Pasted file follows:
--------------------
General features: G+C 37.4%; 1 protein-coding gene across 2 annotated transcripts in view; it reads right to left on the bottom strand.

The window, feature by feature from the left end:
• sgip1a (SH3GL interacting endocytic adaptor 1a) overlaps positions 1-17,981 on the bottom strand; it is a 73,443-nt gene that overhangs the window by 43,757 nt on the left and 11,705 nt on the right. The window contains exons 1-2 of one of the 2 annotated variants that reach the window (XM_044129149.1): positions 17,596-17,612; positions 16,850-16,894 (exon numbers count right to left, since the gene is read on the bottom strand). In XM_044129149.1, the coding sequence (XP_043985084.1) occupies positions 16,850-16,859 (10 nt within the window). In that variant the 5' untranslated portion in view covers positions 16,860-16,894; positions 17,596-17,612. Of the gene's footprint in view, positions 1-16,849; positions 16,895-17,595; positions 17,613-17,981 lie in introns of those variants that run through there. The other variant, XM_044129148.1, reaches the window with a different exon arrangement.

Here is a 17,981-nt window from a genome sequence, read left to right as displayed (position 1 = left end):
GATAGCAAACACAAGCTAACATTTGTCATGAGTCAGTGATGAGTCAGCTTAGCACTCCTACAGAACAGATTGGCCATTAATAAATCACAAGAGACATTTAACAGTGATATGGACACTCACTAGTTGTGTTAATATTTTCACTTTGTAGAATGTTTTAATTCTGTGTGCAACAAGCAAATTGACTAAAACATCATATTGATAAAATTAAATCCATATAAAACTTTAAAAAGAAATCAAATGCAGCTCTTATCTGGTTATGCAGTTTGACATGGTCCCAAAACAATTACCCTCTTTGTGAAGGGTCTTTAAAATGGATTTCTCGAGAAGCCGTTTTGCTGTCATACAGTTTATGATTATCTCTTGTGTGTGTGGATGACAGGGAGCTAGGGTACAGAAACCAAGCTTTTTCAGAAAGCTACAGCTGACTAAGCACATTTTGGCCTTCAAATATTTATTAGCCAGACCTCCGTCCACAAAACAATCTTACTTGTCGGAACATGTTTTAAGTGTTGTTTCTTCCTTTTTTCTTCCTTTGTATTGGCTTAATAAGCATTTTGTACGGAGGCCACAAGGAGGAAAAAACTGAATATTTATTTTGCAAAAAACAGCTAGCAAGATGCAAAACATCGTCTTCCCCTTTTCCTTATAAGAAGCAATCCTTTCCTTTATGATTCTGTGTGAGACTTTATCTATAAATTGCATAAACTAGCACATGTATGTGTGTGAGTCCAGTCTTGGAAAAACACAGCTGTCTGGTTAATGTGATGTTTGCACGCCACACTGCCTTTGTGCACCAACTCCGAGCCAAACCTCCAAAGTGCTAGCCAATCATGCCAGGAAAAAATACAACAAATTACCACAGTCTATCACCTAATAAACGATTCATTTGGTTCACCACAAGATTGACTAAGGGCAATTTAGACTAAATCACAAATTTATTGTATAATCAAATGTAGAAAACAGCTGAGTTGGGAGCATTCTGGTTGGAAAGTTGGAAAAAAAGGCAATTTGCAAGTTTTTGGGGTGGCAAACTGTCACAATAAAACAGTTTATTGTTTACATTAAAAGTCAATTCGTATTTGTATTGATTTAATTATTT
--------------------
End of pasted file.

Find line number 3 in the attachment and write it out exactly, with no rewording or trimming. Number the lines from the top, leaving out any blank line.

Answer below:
• sgip1a (SH3GL interacting endocytic adaptor 1a) overlaps positions 1-17,981 on the bottom strand; it is a 73,443-nt gene that overhangs the window by 43,757 nt on the left and 11,705 nt on the right. The window contains exons 1-2 of one of the 2 annotated variants that reach the window (XM_044129149.1): positions 17,596-17,612; positions 16,850-16,894 (exon numbers count right to left, since the gene is read on the bottom strand). In XM_044129149.1, the coding sequence (XP_043985084.1) occupies positions 16,850-16,859 (10 nt within the window). In that variant the 5' untranslated portion in view covers positions 16,860-16,894; positions 17,596-17,612. Of the gene's footprint in view, positions 1-16,849; positions 16,895-17,595; positions 17,613-17,981 lie in introns of those variants that run through there. The other variant, XM_044129148.1, reaches the window with a different exon arrangement.